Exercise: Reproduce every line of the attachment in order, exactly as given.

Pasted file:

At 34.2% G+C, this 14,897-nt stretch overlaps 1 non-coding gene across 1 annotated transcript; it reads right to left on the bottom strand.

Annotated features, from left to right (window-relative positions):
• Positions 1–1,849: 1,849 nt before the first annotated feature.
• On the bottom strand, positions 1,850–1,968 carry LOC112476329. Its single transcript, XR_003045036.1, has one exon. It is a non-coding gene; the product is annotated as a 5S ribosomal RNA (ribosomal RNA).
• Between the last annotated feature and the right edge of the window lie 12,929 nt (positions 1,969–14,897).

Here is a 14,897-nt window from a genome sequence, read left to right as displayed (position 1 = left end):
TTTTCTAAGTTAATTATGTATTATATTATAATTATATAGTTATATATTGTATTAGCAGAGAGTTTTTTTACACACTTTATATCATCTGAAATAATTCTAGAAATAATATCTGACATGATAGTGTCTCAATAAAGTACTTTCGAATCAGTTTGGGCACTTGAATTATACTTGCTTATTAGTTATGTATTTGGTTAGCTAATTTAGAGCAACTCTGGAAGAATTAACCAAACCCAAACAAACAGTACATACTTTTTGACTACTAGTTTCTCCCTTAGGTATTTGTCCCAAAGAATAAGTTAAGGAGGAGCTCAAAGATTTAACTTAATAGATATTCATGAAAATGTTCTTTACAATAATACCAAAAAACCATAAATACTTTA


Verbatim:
At 34.2% G+C, this 14,897-nt stretch overlaps 1 non-coding gene across 1 annotated transcript; it reads right to left on the bottom strand.

Annotated features, from left to right (window-relative positions):
• Positions 1–1,849: 1,849 nt before the first annotated feature.
• On the bottom strand, positions 1,850–1,968 carry LOC112476329. Its single transcript, XR_003045036.1, has one exon. It is a non-coding gene; the product is annotated as a 5S ribosomal RNA (ribosomal RNA).
• Between the last annotated feature and the right edge of the window lie 12,929 nt (positions 1,969–14,897).

Here is a 14,897-nt window from a genome sequence, read left to right as displayed (position 1 = left end):
TTTTCTAAGTTAATTATGTATTATATTATAATTATATAGTTATATATTGTATTAGCAGAGAGTTTTTTTACACACTTTATATCATCTGAAATAATTCTAGAAATAATATCTGACATGATAGTGTCTCAATAAAGTACTTTCGAATCAGTTTGGGCACTTGAATTATACTTGCTTATTAGTTATGTATTTGGTTAGCTAATTTAGAGCAACTCTGGAAGAATTAACCAAACCCAAACAAACAGTACATACTTTTTGACTACTAGTTTCTCCCTTAGGTATTTGTCCCAAAGAATAAGTTAAGGAGGAGCTCAAAGATTTAACTTAATAGATATTCATGAAAATGTTCTTTACAATAATACCAAAAAACCATAAATACTTTA